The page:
Rodion (Rodya) Raskolnikov murdering an old pawnbroker in Dostoevsky's Crime and Punishment
. He believes this act will help him discover whether he is one of the common people or a "Napoleon," or "superman," one who able to step over the usual laws and social constructs against murder in order to do great things.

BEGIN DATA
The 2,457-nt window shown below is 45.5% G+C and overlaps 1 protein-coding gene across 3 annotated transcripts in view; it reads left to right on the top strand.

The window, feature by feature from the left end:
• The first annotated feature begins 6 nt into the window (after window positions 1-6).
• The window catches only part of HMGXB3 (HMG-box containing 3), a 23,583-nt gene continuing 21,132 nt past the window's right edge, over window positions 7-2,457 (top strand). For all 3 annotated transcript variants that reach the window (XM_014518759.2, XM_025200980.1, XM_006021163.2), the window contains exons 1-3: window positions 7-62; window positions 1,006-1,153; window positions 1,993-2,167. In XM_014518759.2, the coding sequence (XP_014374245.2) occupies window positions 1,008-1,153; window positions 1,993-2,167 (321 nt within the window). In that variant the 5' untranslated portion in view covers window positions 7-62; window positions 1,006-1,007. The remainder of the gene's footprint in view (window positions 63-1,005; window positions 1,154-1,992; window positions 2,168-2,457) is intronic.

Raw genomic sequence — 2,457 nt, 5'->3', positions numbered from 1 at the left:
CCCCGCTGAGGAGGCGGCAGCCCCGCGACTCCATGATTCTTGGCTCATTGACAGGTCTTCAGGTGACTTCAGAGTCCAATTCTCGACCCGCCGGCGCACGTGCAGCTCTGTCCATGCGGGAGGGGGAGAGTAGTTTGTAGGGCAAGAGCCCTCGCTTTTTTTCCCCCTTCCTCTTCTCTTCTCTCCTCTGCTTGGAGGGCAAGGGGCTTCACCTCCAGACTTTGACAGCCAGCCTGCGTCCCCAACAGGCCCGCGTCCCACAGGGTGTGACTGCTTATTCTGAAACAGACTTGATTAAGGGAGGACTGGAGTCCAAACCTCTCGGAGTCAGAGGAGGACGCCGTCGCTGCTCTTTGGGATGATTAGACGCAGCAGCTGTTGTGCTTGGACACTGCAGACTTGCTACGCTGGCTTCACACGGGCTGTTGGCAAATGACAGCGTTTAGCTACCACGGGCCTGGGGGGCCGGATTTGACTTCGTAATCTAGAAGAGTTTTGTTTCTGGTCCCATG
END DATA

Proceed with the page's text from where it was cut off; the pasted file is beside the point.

Later, though, Rodya feels more like he's killed himself, and that it 'was the Devil who killed the old woman.' Similarly, during the act, he's been sick and is amazed he had the strength to pull it off. So I fixed his shadow with some shady devil hands
That's a 19th century lamp, there. I had to tip it over so I could do scary light 8O!!!